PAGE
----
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Reduce, Reuse and Recycle – how to move away from a ‘throwaway society’

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Reducing our household waste and reversing our current ‘throwaway society’ has been a hot topic over the  last few years. With each government enforcing new and improved rules, we appear to be making slow progress.

Households have seen an increase in the number of wheelie bins delivered to their doors by their local councils. Starting off with a small recycling bin to pop in the occasional bit of junk mail or plastic milk bottle. Homes up and down the UK now have a variety of bins for different materials, but unnecessary waste still remains a huge issue.

Supermarkets now embrace the misfits

It is only in the last 2-3 years that bigger corporations, such as supermarkets have made a move and decided to take action.

It was no secret that when buying in fruit and veg, all products went through a strict quality control. All pieces of fruit sold to supermarkets had to be a certain size and shape to make the cut, however this has resulted in a huge amount of waste. In the past, fruit and veg were being discarded simply because they were a slightly odd shape, or because they weren’t as big as supermarket buyers specified.

Supermarkets are now making more of a conscious effort to offer their consumers the option to buy these misshapen items. You may also notice more locally sourced products in the store aisles, featuring fruit and veg that have come directly from your local farmers.

Ignoring the food expiration dates can help reduce waste

All expiration dates stamped on food labels are there to give us a guide of just how fresh the products we are buying actually are.

Most expiration and ‘display by’ dates are there for the benefit of supermarkets, to ensure they are sticking to strict food safety guidelines. However many households take the expiration dates to heart and throw out a great deal of good quality food, when it could still be fresh enough to use.

For items such as fruit and veg, it’s important to use your own intuition to decide whether something is still good to eat. The life of fruit and veg also depends on how you choose to store it after you take it home, items kept refrigerated tend to last longer than those kept at room temperature.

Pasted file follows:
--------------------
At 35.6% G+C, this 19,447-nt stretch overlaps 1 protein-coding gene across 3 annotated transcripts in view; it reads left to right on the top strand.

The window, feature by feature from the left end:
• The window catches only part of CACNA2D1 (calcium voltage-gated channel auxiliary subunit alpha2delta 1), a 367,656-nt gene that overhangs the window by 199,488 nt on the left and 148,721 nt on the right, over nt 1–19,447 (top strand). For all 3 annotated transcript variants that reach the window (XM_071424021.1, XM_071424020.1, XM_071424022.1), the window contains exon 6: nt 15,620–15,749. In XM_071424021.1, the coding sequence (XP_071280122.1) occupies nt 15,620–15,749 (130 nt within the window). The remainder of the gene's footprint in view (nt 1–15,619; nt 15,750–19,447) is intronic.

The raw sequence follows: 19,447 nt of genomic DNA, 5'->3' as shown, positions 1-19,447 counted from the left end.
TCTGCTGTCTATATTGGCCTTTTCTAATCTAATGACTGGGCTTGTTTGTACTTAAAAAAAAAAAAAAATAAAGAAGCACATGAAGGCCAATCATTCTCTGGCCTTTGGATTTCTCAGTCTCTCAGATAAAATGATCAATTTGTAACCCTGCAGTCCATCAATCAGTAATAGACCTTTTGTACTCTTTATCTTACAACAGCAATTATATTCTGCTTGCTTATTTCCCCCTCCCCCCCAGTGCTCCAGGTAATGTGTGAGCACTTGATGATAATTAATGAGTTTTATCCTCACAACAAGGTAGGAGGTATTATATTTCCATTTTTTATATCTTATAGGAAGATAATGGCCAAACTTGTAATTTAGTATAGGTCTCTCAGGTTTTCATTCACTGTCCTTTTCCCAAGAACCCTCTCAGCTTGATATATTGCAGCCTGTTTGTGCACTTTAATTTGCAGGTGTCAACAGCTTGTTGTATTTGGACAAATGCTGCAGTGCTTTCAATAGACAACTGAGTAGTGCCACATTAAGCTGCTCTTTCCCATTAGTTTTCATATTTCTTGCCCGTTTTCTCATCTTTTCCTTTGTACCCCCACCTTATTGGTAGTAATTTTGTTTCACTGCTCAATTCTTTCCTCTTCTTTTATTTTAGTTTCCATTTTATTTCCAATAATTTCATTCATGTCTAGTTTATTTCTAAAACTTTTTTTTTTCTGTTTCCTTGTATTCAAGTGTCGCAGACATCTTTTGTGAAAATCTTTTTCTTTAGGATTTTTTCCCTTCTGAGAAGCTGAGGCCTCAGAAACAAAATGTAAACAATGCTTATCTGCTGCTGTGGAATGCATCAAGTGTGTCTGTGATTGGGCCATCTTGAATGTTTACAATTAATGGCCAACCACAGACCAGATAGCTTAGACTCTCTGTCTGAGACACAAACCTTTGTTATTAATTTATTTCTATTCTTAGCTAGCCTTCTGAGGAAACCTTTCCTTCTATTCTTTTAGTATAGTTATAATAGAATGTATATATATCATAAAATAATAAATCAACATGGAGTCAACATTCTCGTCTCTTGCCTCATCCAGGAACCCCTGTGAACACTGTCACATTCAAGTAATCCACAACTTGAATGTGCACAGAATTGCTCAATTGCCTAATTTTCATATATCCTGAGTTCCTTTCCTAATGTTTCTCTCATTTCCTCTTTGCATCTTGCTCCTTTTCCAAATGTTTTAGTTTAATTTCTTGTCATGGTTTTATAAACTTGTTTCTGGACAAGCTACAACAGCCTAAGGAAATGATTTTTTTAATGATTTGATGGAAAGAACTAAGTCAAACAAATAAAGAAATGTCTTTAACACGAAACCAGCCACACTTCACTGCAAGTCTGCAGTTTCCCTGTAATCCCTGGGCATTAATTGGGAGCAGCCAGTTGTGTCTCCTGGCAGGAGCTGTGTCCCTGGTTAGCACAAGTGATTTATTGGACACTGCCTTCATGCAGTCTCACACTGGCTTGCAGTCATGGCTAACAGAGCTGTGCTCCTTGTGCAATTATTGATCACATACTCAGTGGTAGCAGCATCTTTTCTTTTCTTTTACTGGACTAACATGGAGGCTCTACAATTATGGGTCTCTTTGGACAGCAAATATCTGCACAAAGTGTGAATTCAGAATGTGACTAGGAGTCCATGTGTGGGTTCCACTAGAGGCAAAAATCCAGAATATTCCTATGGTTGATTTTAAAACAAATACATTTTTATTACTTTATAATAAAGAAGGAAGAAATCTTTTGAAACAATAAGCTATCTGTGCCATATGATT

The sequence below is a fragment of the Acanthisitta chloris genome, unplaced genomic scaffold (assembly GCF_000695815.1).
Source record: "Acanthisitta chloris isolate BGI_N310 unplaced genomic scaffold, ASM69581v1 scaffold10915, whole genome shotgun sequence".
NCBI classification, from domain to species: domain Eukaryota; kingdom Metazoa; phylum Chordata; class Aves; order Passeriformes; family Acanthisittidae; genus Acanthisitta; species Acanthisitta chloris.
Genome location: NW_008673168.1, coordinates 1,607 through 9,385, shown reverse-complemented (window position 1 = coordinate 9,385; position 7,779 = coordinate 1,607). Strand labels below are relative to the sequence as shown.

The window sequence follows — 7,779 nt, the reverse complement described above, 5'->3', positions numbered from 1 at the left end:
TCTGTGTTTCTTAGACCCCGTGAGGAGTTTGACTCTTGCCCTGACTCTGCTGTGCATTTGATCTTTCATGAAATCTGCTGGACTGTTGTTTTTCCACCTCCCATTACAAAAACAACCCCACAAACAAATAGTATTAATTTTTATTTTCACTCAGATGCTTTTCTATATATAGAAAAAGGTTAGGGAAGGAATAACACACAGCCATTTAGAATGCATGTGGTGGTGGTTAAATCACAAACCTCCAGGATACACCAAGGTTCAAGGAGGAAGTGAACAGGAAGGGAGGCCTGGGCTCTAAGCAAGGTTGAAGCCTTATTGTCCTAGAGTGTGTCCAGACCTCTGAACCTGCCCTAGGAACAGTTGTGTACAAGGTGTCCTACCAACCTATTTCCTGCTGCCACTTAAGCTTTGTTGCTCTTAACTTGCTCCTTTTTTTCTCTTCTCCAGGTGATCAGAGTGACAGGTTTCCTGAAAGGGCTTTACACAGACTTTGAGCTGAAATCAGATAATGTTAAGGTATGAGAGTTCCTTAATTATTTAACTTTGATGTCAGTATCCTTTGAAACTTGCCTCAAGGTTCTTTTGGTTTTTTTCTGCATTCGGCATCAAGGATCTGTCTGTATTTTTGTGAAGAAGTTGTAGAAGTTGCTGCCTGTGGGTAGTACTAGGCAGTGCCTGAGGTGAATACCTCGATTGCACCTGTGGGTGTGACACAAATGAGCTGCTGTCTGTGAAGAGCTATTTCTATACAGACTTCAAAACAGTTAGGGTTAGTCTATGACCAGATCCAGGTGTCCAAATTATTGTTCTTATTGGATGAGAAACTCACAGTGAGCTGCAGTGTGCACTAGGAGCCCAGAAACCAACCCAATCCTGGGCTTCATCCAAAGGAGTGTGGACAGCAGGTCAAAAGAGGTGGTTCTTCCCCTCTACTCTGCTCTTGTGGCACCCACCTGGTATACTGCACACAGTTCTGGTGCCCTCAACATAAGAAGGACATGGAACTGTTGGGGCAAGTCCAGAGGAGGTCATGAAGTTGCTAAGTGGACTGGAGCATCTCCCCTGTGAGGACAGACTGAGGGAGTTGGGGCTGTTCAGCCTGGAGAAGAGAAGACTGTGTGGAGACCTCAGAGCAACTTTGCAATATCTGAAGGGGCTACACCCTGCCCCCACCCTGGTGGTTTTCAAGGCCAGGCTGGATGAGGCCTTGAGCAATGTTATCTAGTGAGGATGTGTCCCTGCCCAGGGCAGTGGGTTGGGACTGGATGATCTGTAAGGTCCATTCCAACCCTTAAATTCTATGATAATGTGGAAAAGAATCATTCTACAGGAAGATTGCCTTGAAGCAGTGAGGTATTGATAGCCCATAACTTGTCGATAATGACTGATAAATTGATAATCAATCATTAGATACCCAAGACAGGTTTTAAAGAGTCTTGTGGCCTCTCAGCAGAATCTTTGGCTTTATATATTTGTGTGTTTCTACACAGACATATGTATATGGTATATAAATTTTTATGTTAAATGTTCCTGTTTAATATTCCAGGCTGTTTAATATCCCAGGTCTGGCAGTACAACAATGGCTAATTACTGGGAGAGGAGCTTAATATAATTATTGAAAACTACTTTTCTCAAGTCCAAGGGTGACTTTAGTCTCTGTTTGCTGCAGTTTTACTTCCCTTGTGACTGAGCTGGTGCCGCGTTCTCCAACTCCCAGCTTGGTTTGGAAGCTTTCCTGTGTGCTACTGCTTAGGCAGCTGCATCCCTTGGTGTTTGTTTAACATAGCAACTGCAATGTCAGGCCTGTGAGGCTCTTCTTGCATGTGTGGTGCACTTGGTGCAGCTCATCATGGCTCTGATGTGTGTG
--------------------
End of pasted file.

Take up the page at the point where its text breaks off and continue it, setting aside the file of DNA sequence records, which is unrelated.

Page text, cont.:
Using the correct bins can greatly cut down unnecessary waste

A recent study by GOV.co.uk recently reported that on average, 8.5 million tonnes of waste is taken to landfill, and that is only in England. If more households took a second out of their day to separate the items they throw out, that number could be greatly reduced.

Items such as food wastage, whether that is food that has gone off or cuttings from fruit and vegetables, can be disposed of using proper food and garden waste bins, or home composting. Only a quarter of local councils will separate food waste from other waste, meaning it’s important to start at home when it comes to the correct disposal of food wastage.

It’s not only food wastage that is an issue. There is a great deal of paper and plastic waste that could be properly recycled. Recycling wheelie bins are provided by the majority of councils as a standard, and by using these bins you can help to half the amount of wastage that makes its way to your main wheelie bin.

Companies such as London’s Enviro Waste aim to drive home the importance of recycling, reusing and properly disposing of waste products. It’s not simply the amount of waste we are creating as a society, but the effect that waste has on our environment as a whole. By taking the time to properly dispose of our waste we are not only helping to vanquish the idea of a ‘throwaway society’, but also helping to make our carbon footprint that little bit smaller.

 

 

Environment

How To Make The Shipping Industry Greener

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Each and every year more damage is done to our planet. When businesses are arranging pallet delivery or any other kind of shipping, the environment usually isn’t their number one concern. However, there’s an increasing pressure for the shipping industry to go greener, particularly as our oceans are filling with plastic and climate change is occurring. Fortunately, there’s plenty of technology out there to help with this. Here’s how the freight industry is going greener.

Make Ship Scrapping Cleaner

There are approximately 51,400 merchant ships trading around the world at the moment. Although the act of transporting tonnes of cargo across the ocean every year is very damaging to the environment, the scrapping of container ships is also very harmful. Large container ships contain asbestos, heavy metals and oils which are toxic to both people and the environment during demolition. The EU has regulations in place which ensure that all European ships are disposed of in an appropriate manner at licenced yards and the International Maritime Organisation (IMO) introduced guidelines to make recycling of ships safe and environmentally friendly back in 2009, but since then only Norway, Congo and France have agreed to the policy. The IMO needs to ensure that more countries are on board with the scheme, especially India, Bangladesh and Pakistan, which are some of the worst culprits for scrapping, which may mean enforcing the regulations in the near future.

Reduce Emissions